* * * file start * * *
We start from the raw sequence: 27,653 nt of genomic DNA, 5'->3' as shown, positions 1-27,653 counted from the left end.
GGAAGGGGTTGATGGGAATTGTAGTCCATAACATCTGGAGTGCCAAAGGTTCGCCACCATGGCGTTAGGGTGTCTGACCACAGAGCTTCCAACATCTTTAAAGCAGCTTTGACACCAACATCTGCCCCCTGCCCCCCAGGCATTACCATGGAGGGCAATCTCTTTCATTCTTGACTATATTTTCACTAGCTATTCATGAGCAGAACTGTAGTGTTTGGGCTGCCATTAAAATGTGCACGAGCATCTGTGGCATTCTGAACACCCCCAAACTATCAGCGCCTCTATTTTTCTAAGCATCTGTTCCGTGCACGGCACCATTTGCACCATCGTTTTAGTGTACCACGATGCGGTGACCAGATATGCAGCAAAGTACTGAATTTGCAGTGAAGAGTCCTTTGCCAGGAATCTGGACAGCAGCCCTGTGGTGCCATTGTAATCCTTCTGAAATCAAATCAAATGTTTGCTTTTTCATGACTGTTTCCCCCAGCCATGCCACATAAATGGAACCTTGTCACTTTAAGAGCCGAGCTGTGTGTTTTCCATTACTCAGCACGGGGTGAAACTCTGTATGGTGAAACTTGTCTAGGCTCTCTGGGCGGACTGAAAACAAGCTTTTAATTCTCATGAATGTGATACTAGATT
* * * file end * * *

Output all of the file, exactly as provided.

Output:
We start from the raw sequence: 27,653 nt of genomic DNA, 5'->3' as shown, positions 1-27,653 counted from the left end.
GGAAGGGGTTGATGGGAATTGTAGTCCATAACATCTGGAGTGCCAAAGGTTCGCCACCATGGCGTTAGGGTGTCTGACCACAGAGCTTCCAACATCTTTAAAGCAGCTTTGACACCAACATCTGCCCCCTGCCCCCCAGGCATTACCATGGAGGGCAATCTCTTTCATTCTTGACTATATTTTCACTAGCTATTCATGAGCAGAACTGTAGTGTTTGGGCTGCCATTAAAATGTGCACGAGCATCTGTGGCATTCTGAACACCCCCAAACTATCAGCGCCTCTATTTTTCTAAGCATCTGTTCCGTGCACGGCACCATTTGCACCATCGTTTTAGTGTACCACGATGCGGTGACCAGATATGCAGCAAAGTACTGAATTTGCAGTGAAGAGTCCTTTGCCAGGAATCTGGACAGCAGCCCTGTGGTGCCATTGTAATCCTTCTGAAATCAAATCAAATGTTTGCTTTTTCATGACTGTTTCCCCCAGCCATGCCACATAAATGGAACCTTGTCACTTTAAGAGCCGAGCTGTGTGTTTTCCATTACTCAGCACGGGGTGAAACTCTGTATGGTGAAACTTGTCTAGGCTCTCTGGGCGGACTGAAAACAAGCTTTTAATTCTCATGAATGTGATACTAGATT